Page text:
When stargazing, you’ll sometimes notice streaks of light flashing across the sky for an instant before disappearing. These are meteors, sometimes called "falling stars" or "shooting stars." They’re not stars at all but tiny bits of interplanetary debris (meteoroids), mostly the size of large sand grains or small pebbles, burning up in Earth’s atmosphere.
Random (sporadic) meteors can appear on any night, at an average of six per hour, but at certain times of the year our planet passes through streams of dust and dirt left behind by comets. When this happens we get a meteor shower, during which you might see meteors at a rate of one every minute.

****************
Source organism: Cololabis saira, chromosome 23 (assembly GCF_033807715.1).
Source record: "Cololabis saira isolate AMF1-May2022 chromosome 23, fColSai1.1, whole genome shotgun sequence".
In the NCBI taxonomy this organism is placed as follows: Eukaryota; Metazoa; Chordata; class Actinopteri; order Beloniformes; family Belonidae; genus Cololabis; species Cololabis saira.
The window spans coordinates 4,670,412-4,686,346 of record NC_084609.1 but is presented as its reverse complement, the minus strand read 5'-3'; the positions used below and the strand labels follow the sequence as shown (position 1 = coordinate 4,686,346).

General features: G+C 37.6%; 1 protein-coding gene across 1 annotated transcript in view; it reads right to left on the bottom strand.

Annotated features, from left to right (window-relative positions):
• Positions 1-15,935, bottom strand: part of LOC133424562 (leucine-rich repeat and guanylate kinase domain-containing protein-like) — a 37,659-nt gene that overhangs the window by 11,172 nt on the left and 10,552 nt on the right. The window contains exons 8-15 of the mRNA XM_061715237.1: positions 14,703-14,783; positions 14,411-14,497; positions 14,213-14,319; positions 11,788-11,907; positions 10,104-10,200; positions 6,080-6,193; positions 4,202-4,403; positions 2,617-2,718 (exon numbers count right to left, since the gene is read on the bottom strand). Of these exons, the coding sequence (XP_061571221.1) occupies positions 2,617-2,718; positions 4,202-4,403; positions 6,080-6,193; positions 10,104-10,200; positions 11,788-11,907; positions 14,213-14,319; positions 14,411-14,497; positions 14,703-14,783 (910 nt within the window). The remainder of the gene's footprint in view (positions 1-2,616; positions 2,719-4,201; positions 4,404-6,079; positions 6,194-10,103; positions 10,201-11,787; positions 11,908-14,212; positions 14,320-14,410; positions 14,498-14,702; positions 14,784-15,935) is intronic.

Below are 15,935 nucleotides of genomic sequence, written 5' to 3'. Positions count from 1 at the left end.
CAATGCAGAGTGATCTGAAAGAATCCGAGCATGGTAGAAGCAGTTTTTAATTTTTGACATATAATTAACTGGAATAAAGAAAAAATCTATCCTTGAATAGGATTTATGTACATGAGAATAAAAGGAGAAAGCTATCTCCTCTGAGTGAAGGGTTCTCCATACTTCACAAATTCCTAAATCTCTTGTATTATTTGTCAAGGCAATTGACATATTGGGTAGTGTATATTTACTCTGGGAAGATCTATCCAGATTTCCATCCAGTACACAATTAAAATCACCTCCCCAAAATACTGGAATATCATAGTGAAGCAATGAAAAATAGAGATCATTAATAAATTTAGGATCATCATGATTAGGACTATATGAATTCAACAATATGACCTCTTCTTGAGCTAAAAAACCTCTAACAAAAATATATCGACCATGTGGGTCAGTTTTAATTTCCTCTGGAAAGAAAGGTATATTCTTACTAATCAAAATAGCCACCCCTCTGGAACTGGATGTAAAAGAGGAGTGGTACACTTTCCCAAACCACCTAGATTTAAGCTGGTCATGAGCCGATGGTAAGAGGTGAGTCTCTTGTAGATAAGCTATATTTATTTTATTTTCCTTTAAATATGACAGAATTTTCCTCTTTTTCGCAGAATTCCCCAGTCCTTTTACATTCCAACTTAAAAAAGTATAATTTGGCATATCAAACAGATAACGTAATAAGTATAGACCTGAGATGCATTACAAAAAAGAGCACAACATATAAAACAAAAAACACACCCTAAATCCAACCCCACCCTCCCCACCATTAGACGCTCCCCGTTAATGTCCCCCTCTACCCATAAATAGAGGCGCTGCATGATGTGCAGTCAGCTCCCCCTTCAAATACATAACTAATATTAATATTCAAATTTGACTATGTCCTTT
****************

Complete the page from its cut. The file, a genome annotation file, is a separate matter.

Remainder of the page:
Shower meteors generally appear anywhere in the sky, but their direction of motion is away from a point in the sky, usually the constellation after which they're named. This apparent point of origin is the radiant. Meteor showers are best observed in the hours before dawn. Below are the dates and estimated hourly rates of some of the major showers in 2006.
Observers can use our interactive sky chart to see the appearance of the sky at 2:00 a.m. during the peak morning of each shower (except the Eta Aquarids which is set to 4:00 a.m.). Click on the "change" button to alter either the date and time or viewing location displayed by the chart. Generally, there will be more meteors than usual visible for a few days on either side of the peak of a meteor shower.
|2006 Meteor Showers|
|Draco (NE)||Jan. 4||40|
|Lyra (E)||Apr. 22||10-20|
|Aquarius (E)||May 6||20|
|Aquarius (S)||July 28||20|
|Perseus (NE)||Aug. 13||60|
|Orion (SE)||Oct. 22||10-15|
|Leo (E)||Nov. 18||10|
|Gemini (S)||Dec. 14||75|
|* Moonlight will wash out fainter meteors in these showers.|